How to Protect Against Bad Drugs: “Don’t Take Them”


The FDA’s major problem is not laxity, but zealotry.  Its current get-tough view on conflict of interest only aggravates the fundamental flaw in its institutional design. Transfixed on the harms drugs can cause, the FDA remains largely oblivious to the harms they can prevent. Any delay in the use of a successful drug is costly: The delay matters little to the FDA, but a great deal to the thousands who plea for compassionate exemptions to try a drug that has not met with FDA approval.  Nor is the FDA sensitive, as individual physicians surely are, to the simple fact that a drug which cannot be tolerated by one person works wonders in another.

. . .

Right now, we all have a simple expedient to protect ourselves against dangerous drugs that make it to the market: Don’t take them. But we have no protection at all when the FDA denies us that choice in the first place. Right now the pace of drug approval is too slow.  We don’t need the FDA to slow it up still further.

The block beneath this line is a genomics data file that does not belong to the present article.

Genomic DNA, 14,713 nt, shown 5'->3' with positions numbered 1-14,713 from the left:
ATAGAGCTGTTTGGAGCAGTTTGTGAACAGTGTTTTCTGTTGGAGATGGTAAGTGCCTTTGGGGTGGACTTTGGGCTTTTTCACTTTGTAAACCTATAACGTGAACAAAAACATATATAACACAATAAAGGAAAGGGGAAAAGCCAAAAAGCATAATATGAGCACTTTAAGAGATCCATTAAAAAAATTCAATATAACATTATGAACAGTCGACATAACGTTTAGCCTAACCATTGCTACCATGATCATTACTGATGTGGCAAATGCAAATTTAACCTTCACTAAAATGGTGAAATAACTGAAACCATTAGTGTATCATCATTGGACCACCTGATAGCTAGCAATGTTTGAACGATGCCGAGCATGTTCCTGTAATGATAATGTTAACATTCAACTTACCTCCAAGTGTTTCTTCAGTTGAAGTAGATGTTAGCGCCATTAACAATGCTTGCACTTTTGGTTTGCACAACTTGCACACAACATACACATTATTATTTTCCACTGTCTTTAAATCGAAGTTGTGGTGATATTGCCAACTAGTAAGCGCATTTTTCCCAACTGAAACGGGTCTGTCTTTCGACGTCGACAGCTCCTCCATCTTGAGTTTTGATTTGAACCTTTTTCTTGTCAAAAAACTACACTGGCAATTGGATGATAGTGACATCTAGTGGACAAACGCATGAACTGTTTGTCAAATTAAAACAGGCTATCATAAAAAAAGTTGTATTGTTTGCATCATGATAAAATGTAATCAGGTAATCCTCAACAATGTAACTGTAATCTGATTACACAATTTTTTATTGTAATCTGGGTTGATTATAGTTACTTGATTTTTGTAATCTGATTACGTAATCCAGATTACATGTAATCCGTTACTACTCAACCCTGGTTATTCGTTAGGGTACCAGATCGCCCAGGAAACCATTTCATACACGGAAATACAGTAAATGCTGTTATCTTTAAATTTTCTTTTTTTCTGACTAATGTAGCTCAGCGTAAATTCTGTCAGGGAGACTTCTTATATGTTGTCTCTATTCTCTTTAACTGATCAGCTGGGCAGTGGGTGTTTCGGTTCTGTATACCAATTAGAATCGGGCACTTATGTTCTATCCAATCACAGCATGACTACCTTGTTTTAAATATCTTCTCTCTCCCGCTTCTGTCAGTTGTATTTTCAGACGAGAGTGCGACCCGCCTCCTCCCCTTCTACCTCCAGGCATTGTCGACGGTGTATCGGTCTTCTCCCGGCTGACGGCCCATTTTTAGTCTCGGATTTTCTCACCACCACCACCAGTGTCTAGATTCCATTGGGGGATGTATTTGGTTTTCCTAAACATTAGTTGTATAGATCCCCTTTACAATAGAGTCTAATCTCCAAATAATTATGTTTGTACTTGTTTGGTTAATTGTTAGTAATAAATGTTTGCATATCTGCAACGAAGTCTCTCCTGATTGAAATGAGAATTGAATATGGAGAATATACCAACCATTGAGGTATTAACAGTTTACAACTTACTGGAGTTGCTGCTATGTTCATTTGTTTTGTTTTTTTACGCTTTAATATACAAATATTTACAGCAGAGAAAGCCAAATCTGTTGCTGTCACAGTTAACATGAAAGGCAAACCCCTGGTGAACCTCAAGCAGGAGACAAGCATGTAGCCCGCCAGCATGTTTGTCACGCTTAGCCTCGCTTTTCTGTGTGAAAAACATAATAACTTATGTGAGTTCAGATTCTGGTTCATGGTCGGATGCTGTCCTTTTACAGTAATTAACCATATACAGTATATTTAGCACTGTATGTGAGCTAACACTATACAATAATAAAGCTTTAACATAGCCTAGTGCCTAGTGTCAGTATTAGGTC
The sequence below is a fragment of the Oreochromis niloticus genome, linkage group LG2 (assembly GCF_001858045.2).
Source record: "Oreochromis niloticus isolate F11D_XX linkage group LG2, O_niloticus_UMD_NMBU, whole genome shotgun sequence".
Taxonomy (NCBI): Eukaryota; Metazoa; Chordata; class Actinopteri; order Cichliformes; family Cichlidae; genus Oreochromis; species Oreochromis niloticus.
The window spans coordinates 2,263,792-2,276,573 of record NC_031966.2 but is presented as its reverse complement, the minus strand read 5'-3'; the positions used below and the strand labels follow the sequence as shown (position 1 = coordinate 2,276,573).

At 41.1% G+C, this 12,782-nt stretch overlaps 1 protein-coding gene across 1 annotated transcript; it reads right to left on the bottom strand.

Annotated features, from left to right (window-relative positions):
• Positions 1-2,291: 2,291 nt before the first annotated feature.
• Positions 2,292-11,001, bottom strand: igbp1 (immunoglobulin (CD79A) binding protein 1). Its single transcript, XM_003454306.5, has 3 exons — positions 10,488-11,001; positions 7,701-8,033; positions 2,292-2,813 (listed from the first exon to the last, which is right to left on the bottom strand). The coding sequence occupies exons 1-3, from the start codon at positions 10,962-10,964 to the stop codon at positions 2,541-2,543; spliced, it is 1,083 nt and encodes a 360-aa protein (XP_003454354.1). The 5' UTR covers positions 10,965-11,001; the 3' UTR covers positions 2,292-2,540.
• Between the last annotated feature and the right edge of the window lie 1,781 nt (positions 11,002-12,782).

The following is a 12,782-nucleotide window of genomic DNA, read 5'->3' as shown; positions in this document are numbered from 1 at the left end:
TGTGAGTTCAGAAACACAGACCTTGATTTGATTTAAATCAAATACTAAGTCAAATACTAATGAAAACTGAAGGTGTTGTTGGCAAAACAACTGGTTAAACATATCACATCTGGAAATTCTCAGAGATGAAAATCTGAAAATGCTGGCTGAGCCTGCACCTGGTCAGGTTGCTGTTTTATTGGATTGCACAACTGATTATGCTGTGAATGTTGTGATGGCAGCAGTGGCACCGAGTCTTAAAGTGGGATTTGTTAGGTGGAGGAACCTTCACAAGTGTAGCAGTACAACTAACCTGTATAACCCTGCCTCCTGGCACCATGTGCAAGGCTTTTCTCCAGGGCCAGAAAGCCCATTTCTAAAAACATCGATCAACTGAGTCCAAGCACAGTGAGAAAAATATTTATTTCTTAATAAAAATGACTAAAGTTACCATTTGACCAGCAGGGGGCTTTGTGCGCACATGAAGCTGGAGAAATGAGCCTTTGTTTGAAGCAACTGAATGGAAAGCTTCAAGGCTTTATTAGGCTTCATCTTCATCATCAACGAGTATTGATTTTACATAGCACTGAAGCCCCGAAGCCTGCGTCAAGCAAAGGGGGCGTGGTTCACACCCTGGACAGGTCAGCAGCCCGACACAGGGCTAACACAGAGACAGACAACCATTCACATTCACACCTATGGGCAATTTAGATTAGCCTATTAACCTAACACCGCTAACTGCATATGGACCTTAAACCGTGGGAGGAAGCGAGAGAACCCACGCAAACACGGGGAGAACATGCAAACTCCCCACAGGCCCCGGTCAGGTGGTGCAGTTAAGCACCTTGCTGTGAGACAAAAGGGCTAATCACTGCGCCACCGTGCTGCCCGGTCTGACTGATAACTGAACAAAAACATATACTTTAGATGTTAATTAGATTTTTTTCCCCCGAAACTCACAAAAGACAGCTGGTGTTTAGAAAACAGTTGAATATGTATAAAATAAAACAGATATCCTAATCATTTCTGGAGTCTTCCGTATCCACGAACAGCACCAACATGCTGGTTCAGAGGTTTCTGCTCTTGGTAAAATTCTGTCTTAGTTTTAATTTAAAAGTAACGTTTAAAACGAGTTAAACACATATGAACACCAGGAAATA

For the full commentary, see: 

Richard A. Epstein.  “Drug Crazy.”  The Wall Street Journal  (Mon., March 26, 2007):  A12.

(Note:  ellipsis added.)


One thought on “How to Protect Against Bad Drugs: “Don’t Take Them””

  1. How to Protect Your Family From Bad Drugs

    Twenty percent of drugs approved by the FDA are later withdrawn from the market or carry warnings that they may cause serious adverse effects. To identify bad drugs, ask these three questions:

    1) Has the drug has been recalled or given a black box warning?

    2) Has the drug been in litigation with numerous lawsuits against the drug company?

    3) Has the drug has been banned in other countries?

    To read more, see the complete article at:

    Jeffrey Dach MD

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